As I followed Sulton out of his house and into a sunset-drenched Nukus, the city threw up a tantalising glimpse of its organs, the heft and muddle of daily life: a bout of shoving at the marketplace; the chaotic unloading of a truckful of squashes in the dusty shadow of a apartment block; the eerie weave of the town’s strange central heating pipes, which snake their way silently and unapologetically through the streets at head height, clad in glistening silver insulation and appearing curiously like a single inverted vein, plucked from beneath the pavement’s concrete skin and sewn back on top of it with neat, surgical precision. But for the most part this looked like a world sealed shut: buildings faceless and anonymous, faces expressionless, streets tight-lipped and solemn as they radiated out in autumnal gold from Independence Square.
We headed out south to the cotton fields. On the way we passed numerous checkpoints; international journalists are effectively barred from the country, particularly sensitive areas like Karakalpakstan, and each time soldiers flagged down our creaking Volga, Sulton gulped nervously. “It’s like we’re at war,” he grimaced, “and they’re winning.” Karakalpaks are not the only recipients of Karimov’s widely-documented and liberally-dispensed brand of political terror; Uzbeks themselves were mowed down in their hundreds by government forces after an anti-Karimov uprising in the eastern district of Andijan back in 2005. But here in Karakalpakstan there is a different current of fear, stemming primarily from the timeless insecurity of exclusion. Karakalpaks, a people who trace their roots back three millennia to ancient Aral Sea marsh-dwellers, are culturally and linguistically closer to their Kazakh neighbours than they are to Uzbekistan. They have their own language, customs and dress – ‘Karakalpak’ literally means ‘black hat’, a reference to the distinctive traditional headwear which marked this ethnic group out from other surrounding peoples – and they were considered an autonomous socialist republic under the USSR for many years, as well as being briefly part of the Kazakh SSR.
Although today the modern republic of Karakalpakstan is populated by many more Kazakhs and Uzbeks than it is by Karakalpaks themselves, the nation has an identity entirely separate to that of Uzbekistan, the country it is now engulfed by, which helps explain the overwhelming presence of soldiers and policeman on the streets and the undercover intelligence agents in every village. The Uzbek government in Tashkent is desperately twitchy about any hint of independent Karakalpak nationalism.
Just such a movement, known as the Khalk Mapi, broke out in the 1990s and was brutally crushed by Karimov’s troops; many experts think the potential for instability in Karakalpakstan remains high, and that any conflict there would have huge repercussions across the region. A Radio Free Europe dispatch last year claimed a new Karakalpak separatist group was whipping up nationalist sentiment and accusing the Uzbek government of genocide against the Karakalpak people. No one has been able to corroborate the report though, and the story’s main source has since been arrested.
“Karakalpaks see themselves as physically and politically marginalised,” says Reuel Hanks, a professor from Oklahoma University who has studied Karakalpakstan closely. “In a region already beset by civil war, ethnic rivalries and enormous economic and environmental challenges ... the political geography is likely to remain mutable and fragile for some time.” For now Karakalpakstan, which lies to the far west of Uzbekistan, retains the outward shell of an autonomous state and boasts its own flag, parliament and constitution which theoretically allows for a referendum on secession from Uzbekistan at any time.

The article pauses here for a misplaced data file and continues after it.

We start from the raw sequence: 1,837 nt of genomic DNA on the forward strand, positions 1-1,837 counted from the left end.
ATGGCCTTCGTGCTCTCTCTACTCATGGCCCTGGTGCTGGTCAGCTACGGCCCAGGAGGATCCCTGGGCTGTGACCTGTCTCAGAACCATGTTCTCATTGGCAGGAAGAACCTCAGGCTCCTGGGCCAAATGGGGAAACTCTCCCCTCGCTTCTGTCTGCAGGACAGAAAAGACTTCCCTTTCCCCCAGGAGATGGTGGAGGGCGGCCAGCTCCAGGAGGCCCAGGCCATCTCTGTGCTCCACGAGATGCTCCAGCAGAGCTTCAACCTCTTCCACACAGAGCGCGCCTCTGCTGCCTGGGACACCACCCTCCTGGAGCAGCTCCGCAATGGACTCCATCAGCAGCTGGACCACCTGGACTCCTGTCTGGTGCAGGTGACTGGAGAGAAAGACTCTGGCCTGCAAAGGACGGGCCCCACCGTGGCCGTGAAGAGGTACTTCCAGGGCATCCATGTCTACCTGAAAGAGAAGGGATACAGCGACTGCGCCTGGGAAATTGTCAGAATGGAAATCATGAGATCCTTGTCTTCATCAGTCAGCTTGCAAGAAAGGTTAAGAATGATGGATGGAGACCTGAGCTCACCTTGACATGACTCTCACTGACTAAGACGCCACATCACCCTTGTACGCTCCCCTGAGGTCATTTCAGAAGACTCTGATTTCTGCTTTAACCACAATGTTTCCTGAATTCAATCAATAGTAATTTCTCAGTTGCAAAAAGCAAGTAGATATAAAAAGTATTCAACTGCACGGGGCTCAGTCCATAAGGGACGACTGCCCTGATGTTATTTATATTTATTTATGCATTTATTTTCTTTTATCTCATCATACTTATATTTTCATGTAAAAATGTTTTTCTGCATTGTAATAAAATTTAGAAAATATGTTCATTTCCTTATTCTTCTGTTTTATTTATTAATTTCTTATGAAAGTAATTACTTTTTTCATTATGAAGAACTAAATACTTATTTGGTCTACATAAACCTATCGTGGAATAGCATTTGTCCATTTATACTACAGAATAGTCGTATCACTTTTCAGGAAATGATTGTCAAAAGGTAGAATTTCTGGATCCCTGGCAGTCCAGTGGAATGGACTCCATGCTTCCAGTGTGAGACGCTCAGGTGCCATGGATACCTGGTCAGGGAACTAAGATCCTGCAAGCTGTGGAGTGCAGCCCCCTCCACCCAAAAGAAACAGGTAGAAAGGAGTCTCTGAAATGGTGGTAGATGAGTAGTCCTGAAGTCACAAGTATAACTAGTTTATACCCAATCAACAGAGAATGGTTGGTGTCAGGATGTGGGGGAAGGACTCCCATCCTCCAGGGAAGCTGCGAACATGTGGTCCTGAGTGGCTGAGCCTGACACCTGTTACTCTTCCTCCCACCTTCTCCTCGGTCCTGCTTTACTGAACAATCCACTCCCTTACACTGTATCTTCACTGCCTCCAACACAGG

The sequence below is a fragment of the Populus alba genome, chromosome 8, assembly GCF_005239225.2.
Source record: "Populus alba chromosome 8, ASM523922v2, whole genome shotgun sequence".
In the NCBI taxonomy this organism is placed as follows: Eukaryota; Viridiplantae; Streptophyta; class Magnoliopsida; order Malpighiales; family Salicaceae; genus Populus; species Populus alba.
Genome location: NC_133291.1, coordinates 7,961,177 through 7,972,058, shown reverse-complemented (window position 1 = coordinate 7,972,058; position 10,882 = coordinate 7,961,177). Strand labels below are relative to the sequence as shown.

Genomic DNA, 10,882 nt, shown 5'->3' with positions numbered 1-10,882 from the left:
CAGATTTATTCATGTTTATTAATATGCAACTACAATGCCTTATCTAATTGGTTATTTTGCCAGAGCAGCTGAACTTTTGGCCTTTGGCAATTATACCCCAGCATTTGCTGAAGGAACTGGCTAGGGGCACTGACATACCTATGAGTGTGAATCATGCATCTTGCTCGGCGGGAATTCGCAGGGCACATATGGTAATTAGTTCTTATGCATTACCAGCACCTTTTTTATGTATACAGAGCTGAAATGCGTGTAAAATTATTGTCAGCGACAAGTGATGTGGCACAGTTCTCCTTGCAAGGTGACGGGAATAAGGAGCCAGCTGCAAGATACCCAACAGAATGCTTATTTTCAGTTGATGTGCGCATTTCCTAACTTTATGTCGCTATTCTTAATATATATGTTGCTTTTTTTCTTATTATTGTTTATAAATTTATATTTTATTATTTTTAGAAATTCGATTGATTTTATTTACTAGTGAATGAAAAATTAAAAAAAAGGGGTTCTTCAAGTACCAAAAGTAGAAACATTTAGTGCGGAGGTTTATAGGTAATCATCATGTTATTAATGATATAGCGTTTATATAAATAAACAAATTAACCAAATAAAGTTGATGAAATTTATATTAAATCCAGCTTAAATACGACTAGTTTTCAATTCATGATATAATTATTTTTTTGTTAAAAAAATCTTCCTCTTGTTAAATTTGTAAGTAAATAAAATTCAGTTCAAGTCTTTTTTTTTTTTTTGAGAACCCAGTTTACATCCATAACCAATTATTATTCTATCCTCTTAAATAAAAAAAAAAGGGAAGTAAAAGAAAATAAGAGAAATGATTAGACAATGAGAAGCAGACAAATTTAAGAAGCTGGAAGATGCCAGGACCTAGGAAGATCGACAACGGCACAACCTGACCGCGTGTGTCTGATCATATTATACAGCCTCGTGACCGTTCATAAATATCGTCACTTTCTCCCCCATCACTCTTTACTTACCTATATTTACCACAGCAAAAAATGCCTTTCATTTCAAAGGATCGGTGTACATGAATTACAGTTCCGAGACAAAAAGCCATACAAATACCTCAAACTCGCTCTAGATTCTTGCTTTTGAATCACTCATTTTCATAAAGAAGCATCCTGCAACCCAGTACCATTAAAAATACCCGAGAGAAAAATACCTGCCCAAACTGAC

Like so many gaudy baubles on a plastic tree though, these accessories are nothing but political gimmicks; Karakalpak leaders are hand-picked by Karimov, the Uzbek army is everywhere and no one in Tashkent is in any mood to contemplate independence for their troublesome little brother. Since Stalin divided up the old region of Turkestan into republics based on ‘nationality’, each territory has worked tirelessly to construct a narrative of cultural and political unity in an effort to legitimise their claims to a ‘separate space’ from their neighbours, a process which accelerated after the collapse of the Soviet Union and the advent of independent nation states in the region.
Breakaway enclaves pose a mortal threat to that fragile legitimacy; one doesn’t have to look far in the shadows of the former USSR – South Ossetia, Abkhazia, Chechnya – to find populations who have rejected the nation-state borders imposed upon them from above. Karimov, a 71 year old dictator who ruled Uzbekistan under the Soviets before improbably restyling himself as an anti-Russian freedom fighter as the USSR cracked apart, doesn’t want a repeat performance in his own backyard. As the city’s low-rise suburbs gave way to fields, I asked Sulton about opposition activists. “There aren’t any,” he replied flatly, staring out the window. “No demonstrations, no protests, no critical songs or books. Nothing.”
The story of Karakalpakstan starts and ends in cotton, with greed, forced labour and disaster stitched in between. We sped past mountains of ‘white gold’ piling up in the district collection points, where farmers drop off cotton by the tonne in accordance with government directives. Chances are that most of the cotton in your wardrobe originated here; Uzbekistan is the world’s second-largest cotton exporter and unlike its neighbours, the industry remains almost entirely in the hands of the state. The price paid to growers is fixed each year by ministers – 80 Uzbek som per kilo in 2009, far below what the flossy thread fetches in the open market across the border in Kazakhstan – and in Karakalpakstan the annual increases have failed to keep pace with the spiralling cost of living. Unemployment is rampant, and poverty – often delicately shrouded behind the paper employment offered by collective farms, many of which lie dormant for much of the year – is increasingly pervasive.